But preparing our communities for the elderly should not be seen as an onerous task or a sacrifice. In reality, planning for older adults is just good planning - something that people of all ages stand to benefit from. Take for example, the issue of accessory dwelling units (ADUs), often called "granny flats". This type of housing would allow homeowners to add a rental unit (usually in the basement, behind a house, or above a garage). This unit would provide added income to supplement older adults on fixed incomes. Additionally, granny flats would provide relatively inexpensive places to live for lower-income residents. The only problem is that ADUs are illegal in most places - cities and suburbs alike. Permitting ADUs is just one example of numerous changes that both cities and suburbs could implement to enhance quality of life residents of all ages.
Surely, the task of retrofitting suburbs and cities is a tall order. However, it is one that must be dealt with - we have the practical and moral charge to make sure we're ready . With the silver tsunami coming, communities across the country must act immediately.
- August 12, 2010BY TIMOTHEA TWAY
Plug-in cars in San Francisco [Photo Credit: flickr user felixkramer]
PG&E's clean energy blog, Next 100, recently explored the idea of the rise of electric vehicles in the Bay Area. At the recent Plug-In 2010 conference, PG&E President Chris Johns predicted that the Bay Area will see around 500,000 electric vehicles (EVs) "plugging in" over the next decade.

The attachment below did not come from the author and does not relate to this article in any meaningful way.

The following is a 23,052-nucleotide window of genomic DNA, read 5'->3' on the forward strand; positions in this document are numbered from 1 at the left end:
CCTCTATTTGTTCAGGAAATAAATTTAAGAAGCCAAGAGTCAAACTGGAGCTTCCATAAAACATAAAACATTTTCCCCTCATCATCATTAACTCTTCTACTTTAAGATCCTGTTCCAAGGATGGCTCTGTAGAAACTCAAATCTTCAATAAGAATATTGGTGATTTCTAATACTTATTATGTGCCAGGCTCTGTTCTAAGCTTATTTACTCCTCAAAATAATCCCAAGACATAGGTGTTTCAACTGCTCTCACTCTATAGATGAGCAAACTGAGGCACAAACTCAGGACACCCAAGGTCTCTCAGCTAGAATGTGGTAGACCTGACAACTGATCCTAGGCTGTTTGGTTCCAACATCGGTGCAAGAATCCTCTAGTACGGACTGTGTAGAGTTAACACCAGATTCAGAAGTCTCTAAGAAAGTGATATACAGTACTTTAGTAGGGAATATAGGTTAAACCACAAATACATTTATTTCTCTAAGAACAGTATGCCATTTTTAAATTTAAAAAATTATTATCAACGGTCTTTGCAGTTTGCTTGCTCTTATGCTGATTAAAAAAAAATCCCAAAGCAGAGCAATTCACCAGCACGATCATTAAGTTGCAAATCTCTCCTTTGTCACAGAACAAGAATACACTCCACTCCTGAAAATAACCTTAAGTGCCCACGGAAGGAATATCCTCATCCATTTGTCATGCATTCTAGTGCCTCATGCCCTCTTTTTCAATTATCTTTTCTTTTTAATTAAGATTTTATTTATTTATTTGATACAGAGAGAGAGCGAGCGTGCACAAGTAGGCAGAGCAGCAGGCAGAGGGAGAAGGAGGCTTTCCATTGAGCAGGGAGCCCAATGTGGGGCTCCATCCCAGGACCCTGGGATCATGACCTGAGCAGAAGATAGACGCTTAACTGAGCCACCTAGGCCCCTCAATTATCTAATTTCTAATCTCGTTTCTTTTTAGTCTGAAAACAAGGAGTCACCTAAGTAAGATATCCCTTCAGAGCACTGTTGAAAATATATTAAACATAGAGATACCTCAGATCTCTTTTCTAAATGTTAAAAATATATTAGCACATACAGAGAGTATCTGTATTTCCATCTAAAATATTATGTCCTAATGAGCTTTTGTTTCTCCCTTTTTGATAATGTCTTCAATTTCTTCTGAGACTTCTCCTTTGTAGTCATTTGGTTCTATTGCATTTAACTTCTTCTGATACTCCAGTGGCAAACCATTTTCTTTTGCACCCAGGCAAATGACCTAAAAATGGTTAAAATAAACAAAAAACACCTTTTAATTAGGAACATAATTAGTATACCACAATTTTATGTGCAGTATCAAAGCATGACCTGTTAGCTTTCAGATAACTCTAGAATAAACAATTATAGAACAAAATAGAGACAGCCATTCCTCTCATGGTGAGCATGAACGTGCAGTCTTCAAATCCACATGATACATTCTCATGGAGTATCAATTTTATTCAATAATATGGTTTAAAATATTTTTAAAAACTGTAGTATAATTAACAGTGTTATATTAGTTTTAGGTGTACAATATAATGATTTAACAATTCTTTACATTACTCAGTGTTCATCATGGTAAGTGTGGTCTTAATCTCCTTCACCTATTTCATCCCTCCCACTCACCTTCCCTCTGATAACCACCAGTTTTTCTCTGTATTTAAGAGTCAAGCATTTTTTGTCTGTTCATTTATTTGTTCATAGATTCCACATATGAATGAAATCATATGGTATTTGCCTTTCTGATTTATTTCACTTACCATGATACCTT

From a sustainability perspective, electric vehicles are a big improvement over their traditional alternatives, to be sure. But all of these new vehicles "plugging in" will create a huge demand for energy from the grid. According to PG&E, one EV can draw as much power as three homes in San Francisco. Compounding this supply problem is the challenge of supplying this energy from clean, renewable sources, and determining whether new technologies to move energy around more efficiently — such as through a "smart grid" — could satisfy new demand without the need to build new generation.
One partial solution is shifting demand off-peak. Currently, PG&E offers special pricing for EV owners who charge their vehicles during off-peak hours in order to mitigate the demand on the grid. However, this may not be enough if EVs become as popular as Johns predicts.